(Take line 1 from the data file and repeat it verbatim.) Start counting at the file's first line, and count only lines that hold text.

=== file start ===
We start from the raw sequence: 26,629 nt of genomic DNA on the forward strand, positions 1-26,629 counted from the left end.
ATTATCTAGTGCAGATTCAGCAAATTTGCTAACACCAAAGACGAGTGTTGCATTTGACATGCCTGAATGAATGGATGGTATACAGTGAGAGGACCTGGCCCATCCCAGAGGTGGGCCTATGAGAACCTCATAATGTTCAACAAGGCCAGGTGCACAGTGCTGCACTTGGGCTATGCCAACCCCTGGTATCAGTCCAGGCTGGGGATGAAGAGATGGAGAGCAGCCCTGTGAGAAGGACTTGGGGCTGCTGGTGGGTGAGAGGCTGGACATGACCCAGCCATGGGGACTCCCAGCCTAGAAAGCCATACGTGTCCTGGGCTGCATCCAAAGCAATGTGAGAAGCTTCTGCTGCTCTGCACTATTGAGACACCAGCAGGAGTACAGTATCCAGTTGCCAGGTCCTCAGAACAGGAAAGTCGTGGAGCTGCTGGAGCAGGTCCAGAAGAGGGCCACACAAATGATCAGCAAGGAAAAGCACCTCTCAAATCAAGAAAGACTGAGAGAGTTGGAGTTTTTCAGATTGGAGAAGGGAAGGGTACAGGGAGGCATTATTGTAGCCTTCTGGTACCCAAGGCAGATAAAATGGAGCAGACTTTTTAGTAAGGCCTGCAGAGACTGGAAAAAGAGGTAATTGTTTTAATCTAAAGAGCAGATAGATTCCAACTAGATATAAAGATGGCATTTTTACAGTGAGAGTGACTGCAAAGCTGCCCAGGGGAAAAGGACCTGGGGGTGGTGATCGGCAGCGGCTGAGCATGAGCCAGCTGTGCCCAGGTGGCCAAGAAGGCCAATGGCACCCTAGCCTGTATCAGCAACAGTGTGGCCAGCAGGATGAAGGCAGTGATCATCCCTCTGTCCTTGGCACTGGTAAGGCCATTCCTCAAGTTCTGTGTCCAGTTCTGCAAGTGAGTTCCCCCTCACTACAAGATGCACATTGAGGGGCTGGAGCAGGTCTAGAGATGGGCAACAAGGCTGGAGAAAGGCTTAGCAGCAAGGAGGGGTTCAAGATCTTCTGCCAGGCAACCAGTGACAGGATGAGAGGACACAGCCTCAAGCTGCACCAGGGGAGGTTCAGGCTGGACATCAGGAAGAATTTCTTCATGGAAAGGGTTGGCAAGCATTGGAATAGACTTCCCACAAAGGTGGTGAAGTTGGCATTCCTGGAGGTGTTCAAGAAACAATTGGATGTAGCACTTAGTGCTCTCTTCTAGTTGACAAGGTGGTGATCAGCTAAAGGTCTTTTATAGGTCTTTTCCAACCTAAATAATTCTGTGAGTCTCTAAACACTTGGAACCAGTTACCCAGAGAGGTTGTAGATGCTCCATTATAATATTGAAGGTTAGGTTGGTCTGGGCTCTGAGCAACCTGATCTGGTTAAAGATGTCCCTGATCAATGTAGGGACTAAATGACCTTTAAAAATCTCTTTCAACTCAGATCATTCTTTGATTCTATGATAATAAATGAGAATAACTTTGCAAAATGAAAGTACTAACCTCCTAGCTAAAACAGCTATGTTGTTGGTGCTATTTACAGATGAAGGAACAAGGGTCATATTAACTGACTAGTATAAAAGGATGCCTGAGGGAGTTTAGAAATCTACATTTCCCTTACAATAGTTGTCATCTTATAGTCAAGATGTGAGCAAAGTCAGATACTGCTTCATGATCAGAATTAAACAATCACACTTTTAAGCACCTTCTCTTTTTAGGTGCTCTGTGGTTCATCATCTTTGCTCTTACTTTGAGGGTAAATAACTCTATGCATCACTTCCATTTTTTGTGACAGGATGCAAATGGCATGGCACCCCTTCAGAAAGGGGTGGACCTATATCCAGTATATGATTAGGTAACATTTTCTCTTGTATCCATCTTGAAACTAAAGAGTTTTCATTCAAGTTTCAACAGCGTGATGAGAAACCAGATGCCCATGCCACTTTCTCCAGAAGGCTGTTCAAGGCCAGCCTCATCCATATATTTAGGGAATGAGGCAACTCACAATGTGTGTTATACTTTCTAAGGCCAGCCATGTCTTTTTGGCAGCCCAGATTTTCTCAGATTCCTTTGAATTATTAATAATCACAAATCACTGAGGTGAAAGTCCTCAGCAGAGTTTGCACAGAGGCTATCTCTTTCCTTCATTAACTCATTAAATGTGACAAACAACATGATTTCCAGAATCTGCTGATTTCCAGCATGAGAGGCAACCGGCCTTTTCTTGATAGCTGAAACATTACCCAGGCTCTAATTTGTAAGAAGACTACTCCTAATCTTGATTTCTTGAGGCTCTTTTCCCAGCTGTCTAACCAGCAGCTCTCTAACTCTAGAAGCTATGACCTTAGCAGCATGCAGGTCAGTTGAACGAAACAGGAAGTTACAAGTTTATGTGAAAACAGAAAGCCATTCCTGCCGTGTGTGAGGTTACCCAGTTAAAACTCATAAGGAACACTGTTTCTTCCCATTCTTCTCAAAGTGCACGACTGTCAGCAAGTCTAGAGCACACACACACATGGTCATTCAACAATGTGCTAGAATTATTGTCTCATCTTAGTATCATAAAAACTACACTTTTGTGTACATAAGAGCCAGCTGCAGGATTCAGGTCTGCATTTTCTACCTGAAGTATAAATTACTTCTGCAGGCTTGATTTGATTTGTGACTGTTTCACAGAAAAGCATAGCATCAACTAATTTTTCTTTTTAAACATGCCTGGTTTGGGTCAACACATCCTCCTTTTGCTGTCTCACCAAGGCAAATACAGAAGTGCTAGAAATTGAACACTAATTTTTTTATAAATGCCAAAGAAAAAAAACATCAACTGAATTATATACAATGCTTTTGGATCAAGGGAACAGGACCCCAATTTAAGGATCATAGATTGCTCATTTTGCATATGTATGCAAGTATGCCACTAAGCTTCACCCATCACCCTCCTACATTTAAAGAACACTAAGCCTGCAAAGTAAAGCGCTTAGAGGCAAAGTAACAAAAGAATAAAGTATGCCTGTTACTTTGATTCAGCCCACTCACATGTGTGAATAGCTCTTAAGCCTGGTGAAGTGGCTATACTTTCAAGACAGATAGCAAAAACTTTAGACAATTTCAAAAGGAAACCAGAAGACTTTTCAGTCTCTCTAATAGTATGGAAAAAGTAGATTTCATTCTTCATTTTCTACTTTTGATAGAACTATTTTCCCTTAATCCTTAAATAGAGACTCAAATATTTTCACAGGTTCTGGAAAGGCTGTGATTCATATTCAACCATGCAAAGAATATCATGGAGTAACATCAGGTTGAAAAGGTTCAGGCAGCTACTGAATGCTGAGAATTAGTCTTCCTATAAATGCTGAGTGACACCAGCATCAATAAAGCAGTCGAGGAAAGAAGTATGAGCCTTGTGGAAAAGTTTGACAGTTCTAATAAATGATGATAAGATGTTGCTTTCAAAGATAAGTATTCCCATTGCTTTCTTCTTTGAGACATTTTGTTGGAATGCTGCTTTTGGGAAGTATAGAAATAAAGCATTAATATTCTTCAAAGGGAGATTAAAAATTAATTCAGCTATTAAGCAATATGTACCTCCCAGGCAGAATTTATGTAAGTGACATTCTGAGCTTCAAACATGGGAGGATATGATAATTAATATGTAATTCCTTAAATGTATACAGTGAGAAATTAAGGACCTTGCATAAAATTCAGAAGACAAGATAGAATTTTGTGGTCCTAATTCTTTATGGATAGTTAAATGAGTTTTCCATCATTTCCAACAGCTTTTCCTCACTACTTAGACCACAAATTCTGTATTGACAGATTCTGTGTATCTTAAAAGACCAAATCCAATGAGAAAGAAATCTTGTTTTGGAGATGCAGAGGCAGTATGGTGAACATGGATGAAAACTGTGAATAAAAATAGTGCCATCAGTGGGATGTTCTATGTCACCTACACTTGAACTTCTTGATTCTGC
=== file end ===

We start from the raw sequence: 26,629 nt of genomic DNA on the forward strand, positions 1-26,629 counted from the left end.